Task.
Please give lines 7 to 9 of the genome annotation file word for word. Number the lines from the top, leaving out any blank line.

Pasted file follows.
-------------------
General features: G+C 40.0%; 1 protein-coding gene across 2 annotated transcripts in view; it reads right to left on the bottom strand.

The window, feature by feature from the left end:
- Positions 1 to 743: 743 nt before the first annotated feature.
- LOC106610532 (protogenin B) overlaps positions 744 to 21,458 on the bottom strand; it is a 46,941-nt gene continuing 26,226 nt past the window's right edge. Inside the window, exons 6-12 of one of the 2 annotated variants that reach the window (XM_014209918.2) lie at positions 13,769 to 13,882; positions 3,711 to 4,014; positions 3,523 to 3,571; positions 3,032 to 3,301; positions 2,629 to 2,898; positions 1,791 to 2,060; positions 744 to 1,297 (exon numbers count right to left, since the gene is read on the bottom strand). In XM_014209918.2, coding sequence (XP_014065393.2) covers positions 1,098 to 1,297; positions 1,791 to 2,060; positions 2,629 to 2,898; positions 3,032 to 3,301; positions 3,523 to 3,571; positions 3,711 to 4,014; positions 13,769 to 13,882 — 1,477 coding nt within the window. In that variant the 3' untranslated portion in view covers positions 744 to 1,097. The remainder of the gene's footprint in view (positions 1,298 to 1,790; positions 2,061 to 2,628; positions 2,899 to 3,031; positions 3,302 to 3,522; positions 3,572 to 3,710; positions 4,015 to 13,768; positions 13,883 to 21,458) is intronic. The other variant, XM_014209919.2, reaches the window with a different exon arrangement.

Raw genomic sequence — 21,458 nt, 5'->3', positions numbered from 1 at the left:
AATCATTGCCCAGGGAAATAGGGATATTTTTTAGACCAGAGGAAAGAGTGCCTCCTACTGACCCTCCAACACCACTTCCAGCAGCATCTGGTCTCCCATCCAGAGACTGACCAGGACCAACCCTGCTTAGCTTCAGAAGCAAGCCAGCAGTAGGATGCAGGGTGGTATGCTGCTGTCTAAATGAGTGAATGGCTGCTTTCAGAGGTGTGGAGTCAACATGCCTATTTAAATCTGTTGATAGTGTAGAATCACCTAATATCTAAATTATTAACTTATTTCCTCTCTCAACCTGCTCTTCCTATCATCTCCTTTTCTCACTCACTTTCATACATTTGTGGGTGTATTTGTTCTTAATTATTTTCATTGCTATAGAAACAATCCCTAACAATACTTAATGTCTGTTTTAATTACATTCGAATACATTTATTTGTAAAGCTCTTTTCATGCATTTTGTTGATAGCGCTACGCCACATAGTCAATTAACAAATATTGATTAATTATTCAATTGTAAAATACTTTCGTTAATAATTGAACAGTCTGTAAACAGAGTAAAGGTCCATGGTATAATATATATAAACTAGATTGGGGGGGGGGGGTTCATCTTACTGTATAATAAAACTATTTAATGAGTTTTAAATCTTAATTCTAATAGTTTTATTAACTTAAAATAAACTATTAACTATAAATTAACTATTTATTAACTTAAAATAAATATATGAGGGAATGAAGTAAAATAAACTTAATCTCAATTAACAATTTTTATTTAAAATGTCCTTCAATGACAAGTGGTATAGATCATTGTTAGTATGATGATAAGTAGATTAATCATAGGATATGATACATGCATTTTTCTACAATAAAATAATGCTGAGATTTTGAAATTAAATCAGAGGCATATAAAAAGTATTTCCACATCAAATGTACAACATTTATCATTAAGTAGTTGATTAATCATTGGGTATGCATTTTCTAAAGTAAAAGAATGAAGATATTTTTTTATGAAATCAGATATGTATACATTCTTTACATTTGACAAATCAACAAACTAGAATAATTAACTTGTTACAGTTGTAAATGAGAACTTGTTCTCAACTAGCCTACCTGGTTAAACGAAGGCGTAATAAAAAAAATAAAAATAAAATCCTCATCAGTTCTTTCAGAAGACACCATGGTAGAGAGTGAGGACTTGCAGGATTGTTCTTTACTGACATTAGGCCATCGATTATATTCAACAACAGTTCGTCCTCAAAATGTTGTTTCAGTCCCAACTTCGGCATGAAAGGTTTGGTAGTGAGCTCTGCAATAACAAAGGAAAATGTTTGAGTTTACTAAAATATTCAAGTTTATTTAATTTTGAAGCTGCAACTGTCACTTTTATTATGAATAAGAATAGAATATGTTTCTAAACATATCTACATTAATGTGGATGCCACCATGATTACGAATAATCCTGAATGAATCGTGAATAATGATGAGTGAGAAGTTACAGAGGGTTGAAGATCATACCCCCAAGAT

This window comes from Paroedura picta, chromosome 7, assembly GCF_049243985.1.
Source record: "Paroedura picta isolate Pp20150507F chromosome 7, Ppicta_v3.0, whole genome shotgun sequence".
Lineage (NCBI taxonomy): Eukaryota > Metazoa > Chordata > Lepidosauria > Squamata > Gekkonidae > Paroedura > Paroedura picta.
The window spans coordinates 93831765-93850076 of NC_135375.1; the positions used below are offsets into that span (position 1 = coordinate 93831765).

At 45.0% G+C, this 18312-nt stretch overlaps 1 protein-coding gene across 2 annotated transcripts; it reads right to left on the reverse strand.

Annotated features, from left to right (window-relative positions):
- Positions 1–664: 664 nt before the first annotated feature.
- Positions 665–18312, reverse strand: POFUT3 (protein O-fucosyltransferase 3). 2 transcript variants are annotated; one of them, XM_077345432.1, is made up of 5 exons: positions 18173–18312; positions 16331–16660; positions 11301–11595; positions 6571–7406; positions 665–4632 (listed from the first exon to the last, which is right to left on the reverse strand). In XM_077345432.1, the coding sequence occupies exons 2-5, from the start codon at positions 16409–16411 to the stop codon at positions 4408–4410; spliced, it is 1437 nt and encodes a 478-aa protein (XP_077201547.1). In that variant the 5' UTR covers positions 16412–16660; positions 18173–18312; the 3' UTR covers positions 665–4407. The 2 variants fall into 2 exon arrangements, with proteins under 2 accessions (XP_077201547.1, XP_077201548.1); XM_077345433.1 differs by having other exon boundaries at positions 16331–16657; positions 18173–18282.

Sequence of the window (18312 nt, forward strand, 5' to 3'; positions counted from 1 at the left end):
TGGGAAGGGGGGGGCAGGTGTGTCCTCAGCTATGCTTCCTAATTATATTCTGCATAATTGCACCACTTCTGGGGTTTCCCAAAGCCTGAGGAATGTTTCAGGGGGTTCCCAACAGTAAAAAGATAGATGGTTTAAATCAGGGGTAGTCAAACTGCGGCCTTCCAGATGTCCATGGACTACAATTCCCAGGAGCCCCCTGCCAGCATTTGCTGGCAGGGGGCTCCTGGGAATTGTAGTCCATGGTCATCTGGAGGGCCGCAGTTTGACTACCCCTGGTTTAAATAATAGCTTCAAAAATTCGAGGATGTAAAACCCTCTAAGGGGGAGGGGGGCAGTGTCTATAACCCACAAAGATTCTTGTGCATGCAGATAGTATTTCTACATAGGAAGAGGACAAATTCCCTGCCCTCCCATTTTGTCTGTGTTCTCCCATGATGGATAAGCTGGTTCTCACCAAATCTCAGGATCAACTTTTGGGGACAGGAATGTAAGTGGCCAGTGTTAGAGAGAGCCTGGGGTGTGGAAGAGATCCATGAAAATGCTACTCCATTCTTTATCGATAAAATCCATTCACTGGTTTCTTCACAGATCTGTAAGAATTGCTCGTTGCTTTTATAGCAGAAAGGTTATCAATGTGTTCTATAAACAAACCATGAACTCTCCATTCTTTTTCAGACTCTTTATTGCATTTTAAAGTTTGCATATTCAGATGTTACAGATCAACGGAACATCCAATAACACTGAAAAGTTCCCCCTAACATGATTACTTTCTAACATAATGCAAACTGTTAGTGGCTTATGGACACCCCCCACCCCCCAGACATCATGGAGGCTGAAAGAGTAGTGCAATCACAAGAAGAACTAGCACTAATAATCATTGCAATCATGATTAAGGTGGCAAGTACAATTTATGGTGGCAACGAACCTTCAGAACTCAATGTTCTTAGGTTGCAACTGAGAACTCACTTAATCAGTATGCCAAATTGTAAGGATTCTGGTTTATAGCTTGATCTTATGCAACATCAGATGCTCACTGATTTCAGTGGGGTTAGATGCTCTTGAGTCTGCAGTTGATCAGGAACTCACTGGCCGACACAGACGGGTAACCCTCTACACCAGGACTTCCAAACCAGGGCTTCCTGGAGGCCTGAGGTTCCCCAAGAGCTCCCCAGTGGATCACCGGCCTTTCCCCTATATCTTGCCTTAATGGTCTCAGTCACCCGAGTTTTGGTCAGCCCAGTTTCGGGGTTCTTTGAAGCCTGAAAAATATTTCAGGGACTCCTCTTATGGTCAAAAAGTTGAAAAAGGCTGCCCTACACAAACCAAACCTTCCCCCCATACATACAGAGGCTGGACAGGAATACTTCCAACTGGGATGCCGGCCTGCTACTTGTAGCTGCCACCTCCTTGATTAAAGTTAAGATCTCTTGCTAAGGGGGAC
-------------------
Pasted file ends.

This window comes from Paroedura picta, chromosome 7, assembly GCF_049243985.1.
Source record: "Paroedura picta isolate Pp20150507F chromosome 7, Ppicta_v3.0, whole genome shotgun sequence".
Lineage (NCBI taxonomy): Eukaryota > Metazoa > Chordata > Lepidosauria > Squamata > Gekkonidae > Paroedura > Paroedura picta.